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Ammonia Odors in Cheese

By Cook's Illustrated Published September 2014

Sometimes, upon unwrapping a newly purchased fine cheese, a pungent ammonia odor will be released. Does this mean the cheese has spoiled?

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We spoke to Ihsan Gurdal, coproprietor of Formaggio Kitchen, a shop in Cambridge, Massachusetts, that specializes in fine cheeses. He explained that during the cheese-making process young surface-ripened cheeses like Brie and Camembert are coated with live mold that acts on the milk proteins, transforming the cheese from chalky and bland to creamy, silky, and full-flavored. That mold also gives off metabolic byproducts. When the cheese is wrapped tightly (as with plastic wrap), these byproducts can be trapped and concentrated over time, resulting in unfamiliar or even unpleasant smells that can be quite strong when the cheese is first unwrapped. But, Gurdal says, letting the cheese sit unwrapped at room temperature for 1 hour before serving (which you should do, anyway, since the flavors are muted in chilled cheeses) should allow those smells to dissipate. However, if the ammonia smell persists after the cheese has aired for an hour, discard it. Other warning signs of spoilage are gray, orange, or brown spots of mold (inspect the edges and sides).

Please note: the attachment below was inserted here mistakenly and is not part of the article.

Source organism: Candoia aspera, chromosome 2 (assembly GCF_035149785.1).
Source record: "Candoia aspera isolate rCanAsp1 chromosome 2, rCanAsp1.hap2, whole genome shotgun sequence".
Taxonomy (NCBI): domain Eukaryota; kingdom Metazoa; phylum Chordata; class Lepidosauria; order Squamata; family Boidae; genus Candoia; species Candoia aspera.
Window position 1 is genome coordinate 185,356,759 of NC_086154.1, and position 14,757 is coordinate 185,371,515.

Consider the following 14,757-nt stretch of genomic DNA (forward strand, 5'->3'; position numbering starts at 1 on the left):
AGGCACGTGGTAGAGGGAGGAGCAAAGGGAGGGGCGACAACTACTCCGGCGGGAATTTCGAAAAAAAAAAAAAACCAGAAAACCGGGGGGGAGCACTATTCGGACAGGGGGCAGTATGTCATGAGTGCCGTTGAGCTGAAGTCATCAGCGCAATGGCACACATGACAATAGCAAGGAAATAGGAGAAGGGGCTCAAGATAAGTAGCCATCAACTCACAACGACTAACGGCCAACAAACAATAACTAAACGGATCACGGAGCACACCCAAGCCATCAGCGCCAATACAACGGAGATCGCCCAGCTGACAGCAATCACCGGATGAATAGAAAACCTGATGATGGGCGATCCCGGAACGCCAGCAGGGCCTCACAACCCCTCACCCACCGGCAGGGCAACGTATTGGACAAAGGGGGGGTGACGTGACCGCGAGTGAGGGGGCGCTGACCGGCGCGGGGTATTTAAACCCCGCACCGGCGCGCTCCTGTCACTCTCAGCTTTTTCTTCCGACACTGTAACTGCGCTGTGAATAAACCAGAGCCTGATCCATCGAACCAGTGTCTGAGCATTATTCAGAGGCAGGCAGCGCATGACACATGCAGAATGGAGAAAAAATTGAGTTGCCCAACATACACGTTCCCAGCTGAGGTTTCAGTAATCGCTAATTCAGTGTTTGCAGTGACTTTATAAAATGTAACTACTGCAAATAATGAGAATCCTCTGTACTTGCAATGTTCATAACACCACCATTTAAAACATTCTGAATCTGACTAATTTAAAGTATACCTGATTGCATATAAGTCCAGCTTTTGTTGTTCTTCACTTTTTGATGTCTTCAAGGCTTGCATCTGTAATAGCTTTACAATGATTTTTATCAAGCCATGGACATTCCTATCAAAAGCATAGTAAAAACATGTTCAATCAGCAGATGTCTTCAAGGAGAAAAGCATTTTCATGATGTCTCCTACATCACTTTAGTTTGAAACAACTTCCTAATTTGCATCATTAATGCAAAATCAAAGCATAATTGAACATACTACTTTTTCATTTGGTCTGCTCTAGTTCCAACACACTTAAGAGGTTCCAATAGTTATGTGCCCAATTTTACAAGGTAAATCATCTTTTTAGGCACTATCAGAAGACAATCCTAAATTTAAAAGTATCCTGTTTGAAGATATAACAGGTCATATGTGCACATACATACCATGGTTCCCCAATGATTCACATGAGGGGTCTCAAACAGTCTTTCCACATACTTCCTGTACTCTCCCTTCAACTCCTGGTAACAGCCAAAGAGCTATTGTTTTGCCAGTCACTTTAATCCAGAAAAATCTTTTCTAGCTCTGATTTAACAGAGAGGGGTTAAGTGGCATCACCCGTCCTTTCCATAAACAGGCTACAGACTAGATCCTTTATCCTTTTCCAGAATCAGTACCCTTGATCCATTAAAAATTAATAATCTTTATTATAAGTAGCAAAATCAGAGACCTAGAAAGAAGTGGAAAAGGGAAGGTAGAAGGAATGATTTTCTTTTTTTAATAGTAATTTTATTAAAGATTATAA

In sum: Pungent aromas are no cause for concern. To minimize the issue, don’t store Brie (or any cheese for that matter) wrapped in plastic wrap. Cheese shops typically sell cheese wrapped in specialty paper that is optimal for keeping the cheese at its best. Alternatively, we recommend wrapping it tightly in waxed or parchment paper and then loosely in aluminum foil.